Light Waves and Their Uses
The problem was practically solved by reflecting part of the light back and forth a number of times and then returning it to its starting-j)omt. The other path was at right angles to the first, and over it the light made a similar series of excursions, and was also reflected back to the starting-point. This starting-point was a separating plane in an interferometer, and the two paths at right angles were the two arms of an interferometer. Notwithstanding the very considerable difference in path, which must involve an exceedingly high order of accuracy in the reflecting surfaces and a constancy of temperature in the air between, it was possible to see fringes and to keep them in |>osition for several hours at a time.
These conditions having been fulfilled, the apparatus was mounted on a stone supjx>rt, about four feet square and one foot thick, and this stone was mounted 011 a circular disc of wood which floated in a tank of mercury. The resistance to motion is thus exceedingly small, so that by a very slight pressure on the circumference the whole could be kept in slow and continuous rotation. It would take, perhaps, five minutes to make one single turn. With this slight motion there is practically 110 oscillation; the observer has to follow around and at intervals to observe whether there is any displacement of the fringes.
It was found that there was no displacement of the interference fringes, so that the result of the experiment was negative and would, therefore, show that there is still a difficulty in the theory itself; and this difficulty, I may say, has not yet been satisfactorily explained. I am presenting the case, not so much for solution, but as an illustration of the applicability of light waves to new problems.
The actual arrangement of the experiment is shown in Fig. 107. A lens makes the rays nearly parallel. The dividing surface and the two paths are easily recognized. The telescope was furnished with a micrometer screw to determine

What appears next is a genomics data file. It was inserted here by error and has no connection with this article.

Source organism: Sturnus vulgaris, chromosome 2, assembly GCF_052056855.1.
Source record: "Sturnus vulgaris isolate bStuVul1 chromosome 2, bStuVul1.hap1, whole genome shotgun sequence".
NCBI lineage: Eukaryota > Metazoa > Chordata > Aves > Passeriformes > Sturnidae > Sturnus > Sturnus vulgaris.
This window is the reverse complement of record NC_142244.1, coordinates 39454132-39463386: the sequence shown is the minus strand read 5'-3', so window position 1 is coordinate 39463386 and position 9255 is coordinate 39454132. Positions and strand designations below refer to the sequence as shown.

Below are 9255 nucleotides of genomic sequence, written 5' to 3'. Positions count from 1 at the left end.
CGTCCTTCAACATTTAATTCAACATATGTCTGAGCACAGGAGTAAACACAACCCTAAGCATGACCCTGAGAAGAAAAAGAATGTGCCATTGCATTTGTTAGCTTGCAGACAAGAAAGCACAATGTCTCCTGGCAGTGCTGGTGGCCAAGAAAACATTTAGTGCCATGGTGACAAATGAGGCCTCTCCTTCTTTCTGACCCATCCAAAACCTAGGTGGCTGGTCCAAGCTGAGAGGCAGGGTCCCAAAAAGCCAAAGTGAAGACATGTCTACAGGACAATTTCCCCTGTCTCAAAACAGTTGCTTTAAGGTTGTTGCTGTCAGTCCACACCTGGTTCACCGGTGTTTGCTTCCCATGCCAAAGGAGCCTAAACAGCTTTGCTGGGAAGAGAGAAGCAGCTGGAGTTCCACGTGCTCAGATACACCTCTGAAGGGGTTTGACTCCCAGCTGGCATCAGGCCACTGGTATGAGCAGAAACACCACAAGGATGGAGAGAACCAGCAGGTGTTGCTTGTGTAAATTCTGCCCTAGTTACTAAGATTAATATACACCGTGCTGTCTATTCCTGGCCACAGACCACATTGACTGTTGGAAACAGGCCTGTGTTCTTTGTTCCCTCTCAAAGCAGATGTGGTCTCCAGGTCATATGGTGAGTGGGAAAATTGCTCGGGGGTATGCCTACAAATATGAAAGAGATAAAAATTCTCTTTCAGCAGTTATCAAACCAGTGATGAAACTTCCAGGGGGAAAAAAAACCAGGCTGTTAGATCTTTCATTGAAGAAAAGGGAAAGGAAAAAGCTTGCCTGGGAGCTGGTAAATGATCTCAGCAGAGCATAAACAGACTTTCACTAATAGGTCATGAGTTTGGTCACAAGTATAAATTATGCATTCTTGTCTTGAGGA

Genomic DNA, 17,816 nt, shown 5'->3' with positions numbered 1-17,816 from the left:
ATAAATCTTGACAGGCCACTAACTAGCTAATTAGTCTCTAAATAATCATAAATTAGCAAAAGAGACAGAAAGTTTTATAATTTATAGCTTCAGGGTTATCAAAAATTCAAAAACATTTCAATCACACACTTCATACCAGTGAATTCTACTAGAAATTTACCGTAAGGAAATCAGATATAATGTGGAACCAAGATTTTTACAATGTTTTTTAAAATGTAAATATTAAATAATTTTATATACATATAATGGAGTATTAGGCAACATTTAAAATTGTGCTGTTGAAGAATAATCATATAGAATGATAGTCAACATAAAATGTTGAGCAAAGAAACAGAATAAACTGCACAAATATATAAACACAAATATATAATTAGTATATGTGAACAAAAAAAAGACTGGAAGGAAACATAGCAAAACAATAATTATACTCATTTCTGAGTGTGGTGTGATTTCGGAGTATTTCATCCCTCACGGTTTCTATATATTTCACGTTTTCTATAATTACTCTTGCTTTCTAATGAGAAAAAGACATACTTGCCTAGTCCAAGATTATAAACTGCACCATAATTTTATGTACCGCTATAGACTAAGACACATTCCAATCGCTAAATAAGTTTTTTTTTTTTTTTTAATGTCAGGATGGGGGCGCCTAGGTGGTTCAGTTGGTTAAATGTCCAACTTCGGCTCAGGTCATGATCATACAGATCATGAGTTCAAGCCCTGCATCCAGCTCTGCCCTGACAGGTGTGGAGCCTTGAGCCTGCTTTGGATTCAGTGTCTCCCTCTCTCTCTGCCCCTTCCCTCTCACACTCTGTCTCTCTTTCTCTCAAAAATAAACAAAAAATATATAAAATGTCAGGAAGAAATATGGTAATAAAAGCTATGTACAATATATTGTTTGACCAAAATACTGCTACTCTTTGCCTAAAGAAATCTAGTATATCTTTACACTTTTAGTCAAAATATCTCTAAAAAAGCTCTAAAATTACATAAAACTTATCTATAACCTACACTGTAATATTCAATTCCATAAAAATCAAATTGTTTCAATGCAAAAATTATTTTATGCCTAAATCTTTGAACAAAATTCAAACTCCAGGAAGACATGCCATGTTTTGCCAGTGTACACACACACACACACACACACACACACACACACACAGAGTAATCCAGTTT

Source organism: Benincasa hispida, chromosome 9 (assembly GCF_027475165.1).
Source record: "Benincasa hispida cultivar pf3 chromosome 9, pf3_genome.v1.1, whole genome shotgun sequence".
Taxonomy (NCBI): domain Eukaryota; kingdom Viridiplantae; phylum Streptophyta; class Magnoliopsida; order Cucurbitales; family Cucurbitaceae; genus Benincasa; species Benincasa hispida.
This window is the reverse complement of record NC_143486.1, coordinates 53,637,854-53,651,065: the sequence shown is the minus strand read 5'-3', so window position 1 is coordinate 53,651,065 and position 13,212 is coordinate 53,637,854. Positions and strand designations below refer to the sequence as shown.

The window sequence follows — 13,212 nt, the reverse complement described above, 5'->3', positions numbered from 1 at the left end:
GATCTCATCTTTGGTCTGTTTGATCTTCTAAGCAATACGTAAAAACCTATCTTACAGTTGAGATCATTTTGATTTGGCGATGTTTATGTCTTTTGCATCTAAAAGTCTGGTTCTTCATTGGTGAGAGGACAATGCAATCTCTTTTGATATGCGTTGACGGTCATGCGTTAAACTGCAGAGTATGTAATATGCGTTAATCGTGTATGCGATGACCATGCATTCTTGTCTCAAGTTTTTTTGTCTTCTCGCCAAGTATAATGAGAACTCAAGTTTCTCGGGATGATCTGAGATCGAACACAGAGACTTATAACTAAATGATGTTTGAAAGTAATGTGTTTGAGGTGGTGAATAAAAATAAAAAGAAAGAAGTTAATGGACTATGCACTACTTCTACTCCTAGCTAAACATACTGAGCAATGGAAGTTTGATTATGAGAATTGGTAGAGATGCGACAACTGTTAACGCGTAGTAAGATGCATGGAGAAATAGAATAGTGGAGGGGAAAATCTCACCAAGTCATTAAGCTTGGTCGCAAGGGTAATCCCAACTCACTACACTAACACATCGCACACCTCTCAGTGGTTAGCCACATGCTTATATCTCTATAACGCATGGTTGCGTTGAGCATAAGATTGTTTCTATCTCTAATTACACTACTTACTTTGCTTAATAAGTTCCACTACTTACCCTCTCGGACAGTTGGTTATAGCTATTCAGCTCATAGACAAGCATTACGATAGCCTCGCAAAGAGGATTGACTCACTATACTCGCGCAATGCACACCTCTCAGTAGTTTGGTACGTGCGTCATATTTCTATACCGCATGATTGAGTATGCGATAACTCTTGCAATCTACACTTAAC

the amount of displacement of the fringes, if there were any. The last mirror is mounted on a slide; so these two paths may be made equal to the necessary degree of accuracy— something of the order of one fifty-thousandth of an inch.
Fig. 108 represents the actual apparatus. The stone and the circular disc of wood sup-. porting the stone in the tank filled with mercury are readily recognized; also the dividing surface and the various mirrors.
It was considered that, if this experiment gave a positive result, it would determine the velocity, not merely of the earth in its orbit, but of the earth through the ether. With good reason it is supposed that the sun and all the planets as well are moving through space at a rate of perhaps twenty miles per second in a certain particular direction. The velocity is not very well determined, and it was hoped that with this experiment we could measure this velocity of the whole solar system through space. Since the result of the experiment was negative, this problem is still demanding a solution.
The experiment is to me historically interesting, because it was for the solution of this problem that the interferometer was devised. I think it will be admitted that the problem, by leading to the invention of the interferometer, more than compensated for the fact that this particular experiment gave a negative result.
From all that precedes it appears practically certain that there must be a medium whose proper function it is to transmit light waves. Such a medium is also necessary for the